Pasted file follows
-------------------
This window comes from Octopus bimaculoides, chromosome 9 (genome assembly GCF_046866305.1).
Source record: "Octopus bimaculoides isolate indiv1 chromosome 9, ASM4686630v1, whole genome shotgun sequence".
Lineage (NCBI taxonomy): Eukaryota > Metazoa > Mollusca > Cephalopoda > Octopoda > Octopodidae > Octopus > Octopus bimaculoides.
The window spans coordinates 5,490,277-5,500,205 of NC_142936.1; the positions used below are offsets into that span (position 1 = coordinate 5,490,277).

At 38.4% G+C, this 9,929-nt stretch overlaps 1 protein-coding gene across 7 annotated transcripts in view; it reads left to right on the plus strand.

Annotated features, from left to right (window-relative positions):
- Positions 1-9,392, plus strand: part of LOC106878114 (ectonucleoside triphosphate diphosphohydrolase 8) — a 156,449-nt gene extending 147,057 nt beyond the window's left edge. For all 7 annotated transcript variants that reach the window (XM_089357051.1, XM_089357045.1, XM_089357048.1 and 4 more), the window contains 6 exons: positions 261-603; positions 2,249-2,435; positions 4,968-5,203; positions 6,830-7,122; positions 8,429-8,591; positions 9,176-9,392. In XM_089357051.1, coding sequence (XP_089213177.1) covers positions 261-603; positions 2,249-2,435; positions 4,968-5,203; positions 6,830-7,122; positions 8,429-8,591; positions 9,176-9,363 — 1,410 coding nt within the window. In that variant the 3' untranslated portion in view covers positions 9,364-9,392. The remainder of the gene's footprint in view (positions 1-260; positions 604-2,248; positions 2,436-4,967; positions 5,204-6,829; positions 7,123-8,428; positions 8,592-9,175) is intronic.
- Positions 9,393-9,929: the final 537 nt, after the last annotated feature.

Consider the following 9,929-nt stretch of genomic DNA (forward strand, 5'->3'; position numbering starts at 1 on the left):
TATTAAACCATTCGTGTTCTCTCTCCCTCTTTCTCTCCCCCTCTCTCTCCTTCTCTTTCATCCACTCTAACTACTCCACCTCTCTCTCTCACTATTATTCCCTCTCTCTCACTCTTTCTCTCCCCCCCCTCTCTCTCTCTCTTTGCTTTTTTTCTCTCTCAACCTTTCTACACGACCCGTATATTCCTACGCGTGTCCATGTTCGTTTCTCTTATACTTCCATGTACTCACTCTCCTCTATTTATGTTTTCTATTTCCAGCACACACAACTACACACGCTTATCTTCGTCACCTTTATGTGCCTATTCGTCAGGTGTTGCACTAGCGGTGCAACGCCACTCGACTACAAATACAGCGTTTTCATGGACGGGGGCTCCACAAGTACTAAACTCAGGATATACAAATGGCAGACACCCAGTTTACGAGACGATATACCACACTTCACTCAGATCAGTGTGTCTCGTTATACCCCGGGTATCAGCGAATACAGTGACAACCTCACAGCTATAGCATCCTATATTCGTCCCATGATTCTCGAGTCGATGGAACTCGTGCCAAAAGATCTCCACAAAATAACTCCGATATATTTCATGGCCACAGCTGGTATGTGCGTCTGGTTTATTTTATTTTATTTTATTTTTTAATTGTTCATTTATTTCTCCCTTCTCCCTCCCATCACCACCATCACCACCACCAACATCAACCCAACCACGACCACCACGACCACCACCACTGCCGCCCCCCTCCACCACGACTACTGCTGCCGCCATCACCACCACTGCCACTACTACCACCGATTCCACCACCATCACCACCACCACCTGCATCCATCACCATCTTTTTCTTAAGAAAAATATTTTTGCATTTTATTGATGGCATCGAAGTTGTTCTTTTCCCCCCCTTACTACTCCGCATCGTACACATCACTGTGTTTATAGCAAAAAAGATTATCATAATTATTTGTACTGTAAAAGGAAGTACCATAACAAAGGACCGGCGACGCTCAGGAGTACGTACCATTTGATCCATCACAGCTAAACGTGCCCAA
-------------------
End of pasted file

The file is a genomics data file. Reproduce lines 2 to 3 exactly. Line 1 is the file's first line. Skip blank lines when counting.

Source record: "Octopus bimaculoides isolate indiv1 chromosome 9, ASM4686630v1, whole genome shotgun sequence".
Lineage (NCBI taxonomy): Eukaryota > Metazoa > Mollusca > Cephalopoda > Octopoda > Octopodidae > Octopus > Octopus bimaculoides.